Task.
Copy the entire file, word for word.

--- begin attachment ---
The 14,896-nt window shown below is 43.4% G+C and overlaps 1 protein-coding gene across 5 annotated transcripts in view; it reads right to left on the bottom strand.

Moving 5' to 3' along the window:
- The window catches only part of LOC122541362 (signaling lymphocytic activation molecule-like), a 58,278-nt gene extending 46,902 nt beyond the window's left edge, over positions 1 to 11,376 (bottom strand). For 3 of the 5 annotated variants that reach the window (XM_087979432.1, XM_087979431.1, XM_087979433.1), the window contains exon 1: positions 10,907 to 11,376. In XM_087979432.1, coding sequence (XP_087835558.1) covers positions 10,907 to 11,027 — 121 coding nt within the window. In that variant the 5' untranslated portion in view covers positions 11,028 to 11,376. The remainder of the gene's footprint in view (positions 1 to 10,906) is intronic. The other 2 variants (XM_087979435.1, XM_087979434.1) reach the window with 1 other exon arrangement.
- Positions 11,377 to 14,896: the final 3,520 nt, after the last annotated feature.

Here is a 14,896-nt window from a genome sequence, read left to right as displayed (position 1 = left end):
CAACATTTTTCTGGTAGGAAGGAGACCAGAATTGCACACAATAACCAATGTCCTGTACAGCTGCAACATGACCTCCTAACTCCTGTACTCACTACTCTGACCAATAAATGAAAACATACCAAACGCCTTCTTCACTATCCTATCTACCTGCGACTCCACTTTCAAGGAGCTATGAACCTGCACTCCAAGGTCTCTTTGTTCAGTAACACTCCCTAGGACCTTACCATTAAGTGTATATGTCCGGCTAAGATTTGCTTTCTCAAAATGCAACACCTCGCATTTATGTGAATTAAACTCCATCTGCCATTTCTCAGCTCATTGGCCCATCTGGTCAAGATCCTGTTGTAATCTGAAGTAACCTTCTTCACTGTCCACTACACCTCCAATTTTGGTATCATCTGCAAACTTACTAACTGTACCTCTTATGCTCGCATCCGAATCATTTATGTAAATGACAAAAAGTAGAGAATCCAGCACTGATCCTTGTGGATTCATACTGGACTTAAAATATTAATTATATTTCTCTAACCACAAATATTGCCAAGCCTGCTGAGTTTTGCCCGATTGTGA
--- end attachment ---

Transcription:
The 14,896-nt window shown below is 43.4% G+C and overlaps 1 protein-coding gene across 5 annotated transcripts in view; it reads right to left on the bottom strand.

Moving 5' to 3' along the window:
- The window catches only part of LOC122541362 (signaling lymphocytic activation molecule-like), a 58,278-nt gene extending 46,902 nt beyond the window's left edge, over positions 1 to 11,376 (bottom strand). For 3 of the 5 annotated variants that reach the window (XM_087979432.1, XM_087979431.1, XM_087979433.1), the window contains exon 1: positions 10,907 to 11,376. In XM_087979432.1, coding sequence (XP_087835558.1) covers positions 10,907 to 11,027 — 121 coding nt within the window. In that variant the 5' untranslated portion in view covers positions 11,028 to 11,376. The remainder of the gene's footprint in view (positions 1 to 10,906) is intronic. The other 2 variants (XM_087979435.1, XM_087979434.1) reach the window with 1 other exon arrangement.
- Positions 11,377 to 14,896: the final 3,520 nt, after the last annotated feature.

Here is a 14,896-nt window from a genome sequence, read left to right as displayed (position 1 = left end):
CAACATTTTTCTGGTAGGAAGGAGACCAGAATTGCACACAATAACCAATGTCCTGTACAGCTGCAACATGACCTCCTAACTCCTGTACTCACTACTCTGACCAATAAATGAAAACATACCAAACGCCTTCTTCACTATCCTATCTACCTGCGACTCCACTTTCAAGGAGCTATGAACCTGCACTCCAAGGTCTCTTTGTTCAGTAACACTCCCTAGGACCTTACCATTAAGTGTATATGTCCGGCTAAGATTTGCTTTCTCAAAATGCAACACCTCGCATTTATGTGAATTAAACTCCATCTGCCATTTCTCAGCTCATTGGCCCATCTGGTCAAGATCCTGTTGTAATCTGAAGTAACCTTCTTCACTGTCCACTACACCTCCAATTTTGGTATCATCTGCAAACTTACTAACTGTACCTCTTATGCTCGCATCCGAATCATTTATGTAAATGACAAAAAGTAGAGAATCCAGCACTGATCCTTGTGGATTCATACTGGACTTAAAATATTAATTATATTTCTCTAACCACAAATATTGCCAAGCCTGCTGAGTTTTGCCCGATTGTGA